- Success of measures like building decarbonization are informed by cost and consumption data. What was the operational and resource spend before and after upgrade work? This savings data can then be converted into data on emissions reductions. Space heating and cooling account for almost 40% of energy use in buildings and for 42% of CO2. If just 20% of buildings in advanced economies were retrofitted with efficient technologies over the next five years, we could reduce energy consumption and CO2 emissions from space heating by about 20%.
- The city of Los Angeles launched its Sustainable City pLAn in 2015, a directive that puts the city on a path to protect the environment while growing jobs and the economy. According to Mayor Garcetti’s office, L.A. soon became the number one solar city in America, pioneered new transportation technologies, reduced greenhouse gas emission by 11% in a single year, and created more than 35,000 green jobs, showing the link between sustainable growth and jobs.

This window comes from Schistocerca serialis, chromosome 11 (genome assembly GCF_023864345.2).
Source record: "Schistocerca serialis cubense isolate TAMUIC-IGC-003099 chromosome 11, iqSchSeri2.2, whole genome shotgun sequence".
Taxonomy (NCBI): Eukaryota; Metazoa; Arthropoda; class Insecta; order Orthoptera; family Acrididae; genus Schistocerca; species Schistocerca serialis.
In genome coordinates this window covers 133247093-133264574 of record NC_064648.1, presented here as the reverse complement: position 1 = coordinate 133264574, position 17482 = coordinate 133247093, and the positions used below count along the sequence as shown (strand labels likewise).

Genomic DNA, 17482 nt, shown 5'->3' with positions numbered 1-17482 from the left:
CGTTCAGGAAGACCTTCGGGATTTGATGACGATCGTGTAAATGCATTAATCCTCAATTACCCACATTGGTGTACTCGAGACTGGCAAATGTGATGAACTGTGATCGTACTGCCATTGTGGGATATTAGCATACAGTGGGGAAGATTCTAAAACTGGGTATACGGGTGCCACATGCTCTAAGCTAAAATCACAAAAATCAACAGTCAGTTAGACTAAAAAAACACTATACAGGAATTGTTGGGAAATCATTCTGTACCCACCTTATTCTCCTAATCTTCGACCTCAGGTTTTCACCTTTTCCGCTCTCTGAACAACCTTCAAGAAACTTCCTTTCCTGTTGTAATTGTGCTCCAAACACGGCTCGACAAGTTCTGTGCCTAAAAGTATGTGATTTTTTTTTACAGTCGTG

- In Philadelphia, the Mayor’s Office of Sustainability partnered with PhiladelphiaWorks to document the number of workers participating in a ‘clean economy’ including recycling, pollution mitigation and education and training. A survey revealed that 9.3% of employees in the region produced green goods and services while 5.5% were using green technologies and business practices.
Measuring Qualitative Success
While building a green economy around decarbonization, resource efficiency, renewable energy, and electric mobility will create jobs and reduce emissions, is it possible to measure the greater impact: that people are happy and thriving?
The World Happiness Report is a survey of the state of global happiness that ranks 156 countries by how happy their citizens perceive themselves to be. The latest report focused on environments for happiness, “with special attention on the social environment, happiness in cities and rural areas, and the natural environment, including links between happiness and sustainable development.”